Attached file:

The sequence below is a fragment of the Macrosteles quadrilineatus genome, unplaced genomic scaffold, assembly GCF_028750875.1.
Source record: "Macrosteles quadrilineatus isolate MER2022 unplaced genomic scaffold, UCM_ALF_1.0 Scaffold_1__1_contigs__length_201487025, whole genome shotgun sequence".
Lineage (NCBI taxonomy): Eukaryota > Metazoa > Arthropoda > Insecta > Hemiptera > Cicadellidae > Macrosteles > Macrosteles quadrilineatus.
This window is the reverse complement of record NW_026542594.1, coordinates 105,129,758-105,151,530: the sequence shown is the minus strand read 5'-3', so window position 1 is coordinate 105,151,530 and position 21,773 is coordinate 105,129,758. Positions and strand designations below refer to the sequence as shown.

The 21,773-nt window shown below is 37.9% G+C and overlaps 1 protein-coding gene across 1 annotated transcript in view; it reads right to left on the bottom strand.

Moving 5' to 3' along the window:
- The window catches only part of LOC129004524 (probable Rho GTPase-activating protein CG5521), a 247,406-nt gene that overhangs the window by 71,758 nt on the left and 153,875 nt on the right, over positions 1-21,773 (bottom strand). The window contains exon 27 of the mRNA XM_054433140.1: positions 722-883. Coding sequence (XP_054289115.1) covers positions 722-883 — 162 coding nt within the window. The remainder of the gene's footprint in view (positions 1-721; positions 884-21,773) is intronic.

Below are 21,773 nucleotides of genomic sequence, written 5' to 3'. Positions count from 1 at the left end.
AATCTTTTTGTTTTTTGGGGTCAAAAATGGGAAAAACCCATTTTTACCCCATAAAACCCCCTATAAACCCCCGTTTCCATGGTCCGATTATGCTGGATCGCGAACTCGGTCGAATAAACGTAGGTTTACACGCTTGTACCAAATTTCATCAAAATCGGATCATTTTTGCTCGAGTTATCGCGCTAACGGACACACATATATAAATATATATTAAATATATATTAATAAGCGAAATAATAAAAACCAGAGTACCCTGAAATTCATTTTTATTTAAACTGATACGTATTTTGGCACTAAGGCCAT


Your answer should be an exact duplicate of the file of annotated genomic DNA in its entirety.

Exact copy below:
The sequence below is a fragment of the Macrosteles quadrilineatus genome, unplaced genomic scaffold, assembly GCF_028750875.1.
Source record: "Macrosteles quadrilineatus isolate MER2022 unplaced genomic scaffold, UCM_ALF_1.0 Scaffold_1__1_contigs__length_201487025, whole genome shotgun sequence".
Lineage (NCBI taxonomy): Eukaryota > Metazoa > Arthropoda > Insecta > Hemiptera > Cicadellidae > Macrosteles > Macrosteles quadrilineatus.
This window is the reverse complement of record NW_026542594.1, coordinates 105,129,758-105,151,530: the sequence shown is the minus strand read 5'-3', so window position 1 is coordinate 105,151,530 and position 21,773 is coordinate 105,129,758. Positions and strand designations below refer to the sequence as shown.

The 21,773-nt window shown below is 37.9% G+C and overlaps 1 protein-coding gene across 1 annotated transcript in view; it reads right to left on the bottom strand.

Moving 5' to 3' along the window:
- The window catches only part of LOC129004524 (probable Rho GTPase-activating protein CG5521), a 247,406-nt gene that overhangs the window by 71,758 nt on the left and 153,875 nt on the right, over positions 1-21,773 (bottom strand). The window contains exon 27 of the mRNA XM_054433140.1: positions 722-883. Coding sequence (XP_054289115.1) covers positions 722-883 — 162 coding nt within the window. The remainder of the gene's footprint in view (positions 1-721; positions 884-21,773) is intronic.

Below are 21,773 nucleotides of genomic sequence, written 5' to 3'. Positions count from 1 at the left end.
AATCTTTTTGTTTTTTGGGGTCAAAAATGGGAAAAACCCATTTTTACCCCATAAAACCCCCTATAAACCCCCGTTTCCATGGTCCGATTATGCTGGATCGCGAACTCGGTCGAATAAACGTAGGTTTACACGCTTGTACCAAATTTCATCAAAATCGGATCATTTTTGCTCGAGTTATCGCGCTAACGGACACACATATATAAATATATATTAAATATATATTAATAAGCGAAATAATAAAAACCAGAGTACCCTGAAATTCATTTTTATTTAAACTGATACGTATTTTGGCACTAAGGCCAT